Today is Presidents’ Day in the US, so we’ve prepared a week of trivia to honor the American executive branch. All week, we’ll be posting SAR images of famous places named for former presidents. See which images you can identify on our Twitter page then check back here for the answers.
As the first American SAR operator, much of what Capella does today is possible because past presidents worked hard to advance the American space industry. We’re proud of our work with the US Department of Defense and the Intelligence Community, with publicly-announced contracts with agencies like the National Geospatial-Intelligence Agency, National Reconnaissance Office, US Airforce and US Navy. These organizations can use our high-resolution SAR imagery for a variety of purposes, including early indications and warnings of potential threats and humanitarian assistance and disaster relief.
American Presidents and Outer Space
Before we get to the trivia questions, we wanted to share a little presidential history. Over the past several decades, American presidents have played a major role in advancing space exploration and technology in the Earth observation and remote sensing industry.
Here is a spotlight on a few who made significant contributions to this field:
- Dwight D. Eisenhower — In 1955, President Eisenhower approved the first space mission in the US., a scientific satellite called Explorer 1 that would eventually be launched in 1958. That same year, he also approved the Corona program, the first operational space photo reconnaissance satellite.
- George H.W. Bush — In 1989, President H.W. Bush proposed the idea for Mission to Planet Earth. This NASA mission centered around launching a network of satellites to observe Earth and monitor climate change.
- Bill Clinton — For several decades after President Eisenhower approved of the Corona program, reconnaissance satellite data was considered classified by the US government. In 1995, President Clinton changed that, signing an executive order to declassify satellite imaging technology for commercial purposes. As a result, imagery captured by the Corona, Argon, and Lanyard satellite missions was transferred to the National Archives and Records Administration.
- Barack Obama — For years, the US enforced a 0.5-meter resolution limit on commercial satellite imagery, which was stricter than other limits around the world. In 2009, President Obama lowered the commercial resolution limit to 0.25 meters, which allowed American satellite companies to remain competitive on the world stage.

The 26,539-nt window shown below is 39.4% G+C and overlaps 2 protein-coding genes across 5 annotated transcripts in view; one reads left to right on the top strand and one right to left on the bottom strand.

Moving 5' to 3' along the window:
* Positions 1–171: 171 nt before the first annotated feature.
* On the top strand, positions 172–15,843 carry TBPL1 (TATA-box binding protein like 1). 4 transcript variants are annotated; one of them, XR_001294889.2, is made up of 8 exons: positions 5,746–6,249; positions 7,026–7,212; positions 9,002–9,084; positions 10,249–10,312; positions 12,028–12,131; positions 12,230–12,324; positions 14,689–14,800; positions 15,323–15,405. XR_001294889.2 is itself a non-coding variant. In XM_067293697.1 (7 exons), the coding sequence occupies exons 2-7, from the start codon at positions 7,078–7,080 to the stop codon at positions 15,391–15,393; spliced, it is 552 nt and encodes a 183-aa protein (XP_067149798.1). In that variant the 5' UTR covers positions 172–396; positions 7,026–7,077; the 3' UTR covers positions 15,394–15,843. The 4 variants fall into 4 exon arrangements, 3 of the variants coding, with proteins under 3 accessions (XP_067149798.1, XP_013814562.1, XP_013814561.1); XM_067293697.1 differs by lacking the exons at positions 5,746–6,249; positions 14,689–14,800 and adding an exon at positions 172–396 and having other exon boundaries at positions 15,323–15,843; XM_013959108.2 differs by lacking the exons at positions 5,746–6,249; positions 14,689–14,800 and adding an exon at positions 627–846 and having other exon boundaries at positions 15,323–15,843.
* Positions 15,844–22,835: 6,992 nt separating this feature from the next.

Presidents’ Day Trivia Answers
We hope you have enjoyed guessing the locations of our president-related SAR images this week. You can take a look at the answers below. We’ll keep updating this post throughout the week as we share new images on Twitter. How many did you get right?
The SAR Image:
The Location: Monrovia, the capital city of Liberia on the west coast of Africa
Monrovia, Liberia was named in honor of President James Monroe as a settlement for freed slaves. This high-resolution SAR image focuses on the city’s Sinkor district on the Atlantic coast. Tubman Boulevard is clearly seen as a darker area in the image, extending along the Mesurado Peninsula. Balli Island can be seen in the Mesurado wetlands.
The SAR image:
The Location: John F. Kennedy Space Center, Merritt Island, Florida
Capella’s high-resolution Spot imagery clearly images Kennedy Space Center Launch Complex 39A. The image shows a contrast between the wetlands of Merritt Island and the pad which has hosted the Apollo program, the Space Shuttle program and SpaceX commercial cargo and crew missions.
The SAR image:
The Location: Lyndon B. Johnson Space Center, Houston TX
This SAR image of the Lyndon B. Johnson Space Center has imaged the 100 buildings of the complex, used for human spaceflight training, research and flight control. Capella’s Spot imagery provides high-resolution, all-weather visibility with a 5km x 5km swath, which includes the nearby apartment complexes, hotels and hospital lining NASA Road 1.
The SAR image:
The Location: George Washington Bridge — Hudson River, Manhattan, NY, and Fort Lee, NJ
The George Washington Bridge connects Washington Heights in Manhattan and Fort Lee, New Jersey along the approximate evacuation route used by the Continental Army in 1776. The 14-lane, double-decked suspension bridge is clearly defined in our high-resolution Spot imagery. The granular features such as the deck, cables and suspension towers are easily identifiable, demonstrating why high-resolution imagery is a powerful tool for infrastructure monitoring.
While water scatters away radar energy resulting in dark surfaces, the George Washington Bridge appears to reflect in the water due to SAR multi-path as the signal bounces from the object to the water and back to the sensor.